Career Advice Job fairs and Events

HR gets an upgrade

New technology is prompting rapid change in the world of human resources and a host of new opportunities are in turn being created. Many of the more significant developments will be presented at a half-day seminar, titled “Innovation in Talent Assessment, Learning and Development”, on November 22.

The event will present HR professionals with the very latest industry information and insights and, almost certainly, prompt a thorough review of their own organisations’ current tools and practices.

The importance of moving on from traditional thinking and methods to better serve the needs of today’s mobile, online workforce will be highlighted. The seminar will also outline how individual companies – whatever their size or sector – can create a customised platform which allows them to train, update and support staff at different levels and in different parts of the world.

“The corporate approach to learning, assessment and development is still quite traditional at the moment,” says Rebecca Cheung, managing director of cut-e China, a key organiser of the event. “We want to show that with the right technology platform and a clear understanding of a company’s competency requirements, it is possible to provide easy-to-use solutions which enhance employee development.”

Cheung says that many companies still hold classroom training sessions to update technicians, engineers and sales teams. Nowadays, though, with ready access to handheld devices, broadband downloads and high-quality graphics, the same learning outcome can be achieved as quickly, and more cost effectively, in other ways.

“Online training gives greater flexibility and materials can include videos, animation and simulations,” Cheung says. “That makes it stimulating and engaging, and is available to anyone at any time.”

Once it is accepted that the power and reach of technology can rewrite standard HR practices, new thinking and more opportunities will emerge.

Andreas Lohff, the Germany-based managing director of the cut-e Group and one of the main speakers at the seminar, will focus attention on smarter ways of identifying and assessing talent.

His specialist area is psychometrics and, most relevantly, how well-structured tests make for better staff selection and development. These tests, researched and delivered with the help of tailor-made technology, can be used across career levels to pinpoint specific strengths and aptitudes.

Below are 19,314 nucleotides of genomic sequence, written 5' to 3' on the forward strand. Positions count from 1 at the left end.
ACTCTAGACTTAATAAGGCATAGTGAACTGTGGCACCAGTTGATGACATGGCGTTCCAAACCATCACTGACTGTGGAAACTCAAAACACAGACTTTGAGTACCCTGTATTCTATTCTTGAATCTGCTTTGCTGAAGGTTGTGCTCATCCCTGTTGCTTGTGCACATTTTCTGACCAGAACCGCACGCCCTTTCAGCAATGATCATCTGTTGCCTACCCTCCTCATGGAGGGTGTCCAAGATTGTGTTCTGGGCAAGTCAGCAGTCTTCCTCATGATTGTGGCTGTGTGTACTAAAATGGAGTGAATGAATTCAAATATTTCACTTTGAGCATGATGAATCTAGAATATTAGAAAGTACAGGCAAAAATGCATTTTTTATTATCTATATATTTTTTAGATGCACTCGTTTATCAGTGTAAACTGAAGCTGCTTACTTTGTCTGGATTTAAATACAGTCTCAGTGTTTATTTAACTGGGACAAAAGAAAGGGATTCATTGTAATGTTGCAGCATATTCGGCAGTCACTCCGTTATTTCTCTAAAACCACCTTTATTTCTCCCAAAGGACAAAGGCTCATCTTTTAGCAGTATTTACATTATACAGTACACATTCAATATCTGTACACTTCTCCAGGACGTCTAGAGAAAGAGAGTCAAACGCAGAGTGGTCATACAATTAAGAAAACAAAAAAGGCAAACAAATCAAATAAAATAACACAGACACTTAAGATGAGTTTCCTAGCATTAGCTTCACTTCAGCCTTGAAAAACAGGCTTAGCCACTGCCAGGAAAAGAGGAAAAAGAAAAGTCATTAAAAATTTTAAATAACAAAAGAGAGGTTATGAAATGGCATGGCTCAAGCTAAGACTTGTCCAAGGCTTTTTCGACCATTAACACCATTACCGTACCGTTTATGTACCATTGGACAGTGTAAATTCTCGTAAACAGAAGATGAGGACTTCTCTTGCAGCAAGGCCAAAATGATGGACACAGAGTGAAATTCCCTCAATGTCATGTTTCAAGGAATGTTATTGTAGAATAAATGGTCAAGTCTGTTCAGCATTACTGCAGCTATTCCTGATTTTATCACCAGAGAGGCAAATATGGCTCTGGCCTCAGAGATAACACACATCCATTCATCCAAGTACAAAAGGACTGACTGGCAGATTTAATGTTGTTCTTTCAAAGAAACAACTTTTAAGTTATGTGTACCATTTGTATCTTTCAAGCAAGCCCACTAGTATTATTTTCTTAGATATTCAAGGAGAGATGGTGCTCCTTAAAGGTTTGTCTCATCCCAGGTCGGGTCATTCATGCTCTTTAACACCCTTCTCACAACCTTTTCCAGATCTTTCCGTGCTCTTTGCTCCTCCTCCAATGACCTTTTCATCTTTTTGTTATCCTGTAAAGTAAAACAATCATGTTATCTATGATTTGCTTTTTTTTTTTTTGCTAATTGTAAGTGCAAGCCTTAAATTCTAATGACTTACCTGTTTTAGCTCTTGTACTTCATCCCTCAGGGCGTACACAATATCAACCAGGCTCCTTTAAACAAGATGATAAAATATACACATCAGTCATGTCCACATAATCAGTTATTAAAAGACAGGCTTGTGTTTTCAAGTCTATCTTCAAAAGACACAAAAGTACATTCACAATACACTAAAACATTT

“Psychometric tests have excellent predictive validity for various roles, provided you use tools that are properly designed and researched,” Lohff says.

“Technology has really changed the way we assess people. It does not replace interviews or behavioural assessments, but does make the process far more efficient, while being easily scalable and fast to implement.”

Lohff adds that such cutting-edge tools help to accurately predict first-time success in technical and frontline roles, which has obvious commercial significance. Initial results then provide a firm basis for future assessment, training and personal-development plans.

Another expert lined up for the seminar is David Barker, managing director of The Learning Eye, which advises firms on customised e-learning and mobile education.

He is quick to stress that while the old-style “chalk and talk” approach to staff training may still have its place, employers should accelerate the shift towards e-learning and also “we learning”, which focuses on teamwork and what organisations can do to beat the competition.

This has wide-ranging implications for recruitment, retention, costs and the basic effectiveness of a business.

“Companies must find a way to deal with converging pressures caused by the ubiquitous rise of the internet, multiple new devices, and changing employee expectations,” Barker says. “With all that and against the backdrop of the recession, there is real pressure on organisations to change the way they train. This is what I will focus on.”

He says that finding the right solutions for different companies and cultures boils down to three things: the content of training courses, the style of delivery and the technology used to deliver material. The technology used is an important consideration – 3D graphics, for example, may look great on a laptop, but will not mean much to a field engineer with a smartphone somewhere in rural China.

“When advising clients, our aim is to provide the right mix in the right measure,” Barker says. “At the seminar I’ll explain what it takes to choose suitable technology and build a good platform, and what to consider for different languages and cultures.”

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